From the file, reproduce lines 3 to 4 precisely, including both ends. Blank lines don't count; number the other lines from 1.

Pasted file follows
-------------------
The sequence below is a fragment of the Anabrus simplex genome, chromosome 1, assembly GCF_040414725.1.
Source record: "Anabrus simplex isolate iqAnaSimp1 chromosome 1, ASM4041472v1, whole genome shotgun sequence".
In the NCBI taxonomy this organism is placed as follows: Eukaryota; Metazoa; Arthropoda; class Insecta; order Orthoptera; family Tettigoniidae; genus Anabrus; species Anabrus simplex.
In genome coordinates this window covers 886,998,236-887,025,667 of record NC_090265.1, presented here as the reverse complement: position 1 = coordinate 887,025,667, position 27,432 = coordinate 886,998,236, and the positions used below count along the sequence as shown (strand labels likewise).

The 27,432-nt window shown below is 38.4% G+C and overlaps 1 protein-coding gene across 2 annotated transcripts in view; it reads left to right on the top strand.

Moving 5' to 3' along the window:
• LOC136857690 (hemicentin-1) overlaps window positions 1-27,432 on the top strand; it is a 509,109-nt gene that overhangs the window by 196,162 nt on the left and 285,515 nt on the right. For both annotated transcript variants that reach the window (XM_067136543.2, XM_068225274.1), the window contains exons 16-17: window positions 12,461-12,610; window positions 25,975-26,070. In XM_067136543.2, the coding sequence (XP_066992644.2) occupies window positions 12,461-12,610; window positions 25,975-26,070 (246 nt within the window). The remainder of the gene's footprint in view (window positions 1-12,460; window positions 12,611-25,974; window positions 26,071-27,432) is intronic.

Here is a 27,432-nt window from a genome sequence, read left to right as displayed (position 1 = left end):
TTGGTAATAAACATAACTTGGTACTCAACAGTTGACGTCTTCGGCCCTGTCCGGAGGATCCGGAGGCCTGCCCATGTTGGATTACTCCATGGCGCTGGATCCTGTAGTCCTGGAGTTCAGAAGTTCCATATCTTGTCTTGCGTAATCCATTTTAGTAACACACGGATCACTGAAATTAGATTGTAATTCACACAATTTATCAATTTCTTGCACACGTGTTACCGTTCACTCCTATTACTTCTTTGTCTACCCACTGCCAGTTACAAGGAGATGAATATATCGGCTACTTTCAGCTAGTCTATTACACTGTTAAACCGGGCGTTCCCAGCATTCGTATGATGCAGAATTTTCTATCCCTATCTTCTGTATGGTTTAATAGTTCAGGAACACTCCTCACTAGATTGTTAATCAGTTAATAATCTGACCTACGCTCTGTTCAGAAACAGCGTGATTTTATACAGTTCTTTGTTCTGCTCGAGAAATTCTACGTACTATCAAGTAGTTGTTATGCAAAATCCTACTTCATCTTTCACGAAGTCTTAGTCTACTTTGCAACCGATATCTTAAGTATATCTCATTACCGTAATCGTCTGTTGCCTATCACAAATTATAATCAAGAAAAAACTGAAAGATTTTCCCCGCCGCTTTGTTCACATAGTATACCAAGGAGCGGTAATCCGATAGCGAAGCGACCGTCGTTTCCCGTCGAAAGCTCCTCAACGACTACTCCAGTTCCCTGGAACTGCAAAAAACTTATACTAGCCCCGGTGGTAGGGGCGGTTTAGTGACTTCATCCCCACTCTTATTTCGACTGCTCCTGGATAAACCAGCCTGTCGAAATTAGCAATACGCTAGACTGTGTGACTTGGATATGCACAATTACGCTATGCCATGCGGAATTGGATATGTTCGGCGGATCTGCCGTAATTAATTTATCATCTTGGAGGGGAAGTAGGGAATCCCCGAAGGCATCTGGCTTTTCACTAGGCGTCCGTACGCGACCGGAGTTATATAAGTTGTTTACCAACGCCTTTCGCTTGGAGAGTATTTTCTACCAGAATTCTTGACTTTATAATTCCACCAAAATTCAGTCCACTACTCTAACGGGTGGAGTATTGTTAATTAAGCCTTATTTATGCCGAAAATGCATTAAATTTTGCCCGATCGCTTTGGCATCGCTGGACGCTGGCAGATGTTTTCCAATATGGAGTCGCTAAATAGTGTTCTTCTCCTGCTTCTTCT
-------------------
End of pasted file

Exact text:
In the NCBI taxonomy this organism is placed as follows: Eukaryota; Metazoa; Arthropoda; class Insecta; order Orthoptera; family Tettigoniidae; genus Anabrus; species Anabrus simplex.
In genome coordinates this window covers 886,998,236-887,025,667 of record NC_090265.1, presented here as the reverse complement: position 1 = coordinate 887,025,667, position 27,432 = coordinate 886,998,236, and the positions used below count along the sequence as shown (strand labels likewise).